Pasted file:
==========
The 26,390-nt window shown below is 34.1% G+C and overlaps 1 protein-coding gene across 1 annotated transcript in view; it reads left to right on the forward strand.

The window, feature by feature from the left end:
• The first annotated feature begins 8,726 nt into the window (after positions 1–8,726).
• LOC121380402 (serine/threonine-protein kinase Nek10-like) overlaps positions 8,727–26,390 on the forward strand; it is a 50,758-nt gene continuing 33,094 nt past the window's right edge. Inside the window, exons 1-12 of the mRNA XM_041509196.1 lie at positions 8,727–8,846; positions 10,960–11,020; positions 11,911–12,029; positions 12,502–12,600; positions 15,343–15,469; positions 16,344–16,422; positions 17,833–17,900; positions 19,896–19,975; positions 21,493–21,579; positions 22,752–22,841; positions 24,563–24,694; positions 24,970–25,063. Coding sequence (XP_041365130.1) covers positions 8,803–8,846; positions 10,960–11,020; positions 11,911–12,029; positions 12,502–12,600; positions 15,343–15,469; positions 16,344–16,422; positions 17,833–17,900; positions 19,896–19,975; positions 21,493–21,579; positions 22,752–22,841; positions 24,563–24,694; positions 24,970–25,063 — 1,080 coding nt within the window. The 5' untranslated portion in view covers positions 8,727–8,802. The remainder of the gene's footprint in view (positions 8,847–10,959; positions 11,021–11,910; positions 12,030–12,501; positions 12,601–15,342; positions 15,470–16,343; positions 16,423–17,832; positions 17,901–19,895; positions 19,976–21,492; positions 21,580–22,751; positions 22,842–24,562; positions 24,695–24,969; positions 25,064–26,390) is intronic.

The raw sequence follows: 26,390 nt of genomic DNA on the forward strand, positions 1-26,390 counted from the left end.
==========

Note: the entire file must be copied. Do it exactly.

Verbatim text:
The 26,390-nt window shown below is 34.1% G+C and overlaps 1 protein-coding gene across 1 annotated transcript in view; it reads left to right on the forward strand.

The window, feature by feature from the left end:
• The first annotated feature begins 8,726 nt into the window (after positions 1–8,726).
• LOC121380402 (serine/threonine-protein kinase Nek10-like) overlaps positions 8,727–26,390 on the forward strand; it is a 50,758-nt gene continuing 33,094 nt past the window's right edge. Inside the window, exons 1-12 of the mRNA XM_041509196.1 lie at positions 8,727–8,846; positions 10,960–11,020; positions 11,911–12,029; positions 12,502–12,600; positions 15,343–15,469; positions 16,344–16,422; positions 17,833–17,900; positions 19,896–19,975; positions 21,493–21,579; positions 22,752–22,841; positions 24,563–24,694; positions 24,970–25,063. Coding sequence (XP_041365130.1) covers positions 8,803–8,846; positions 10,960–11,020; positions 11,911–12,029; positions 12,502–12,600; positions 15,343–15,469; positions 16,344–16,422; positions 17,833–17,900; positions 19,896–19,975; positions 21,493–21,579; positions 22,752–22,841; positions 24,563–24,694; positions 24,970–25,063 — 1,080 coding nt within the window. The 5' untranslated portion in view covers positions 8,727–8,802. The remainder of the gene's footprint in view (positions 8,847–10,959; positions 11,021–11,910; positions 12,030–12,501; positions 12,601–15,342; positions 15,470–16,343; positions 16,423–17,832; positions 17,901–19,895; positions 19,976–21,492; positions 21,580–22,751; positions 22,842–24,562; positions 24,695–24,969; positions 25,064–26,390) is intronic.

The raw sequence follows: 26,390 nt of genomic DNA on the forward strand, positions 1-26,390 counted from the left end.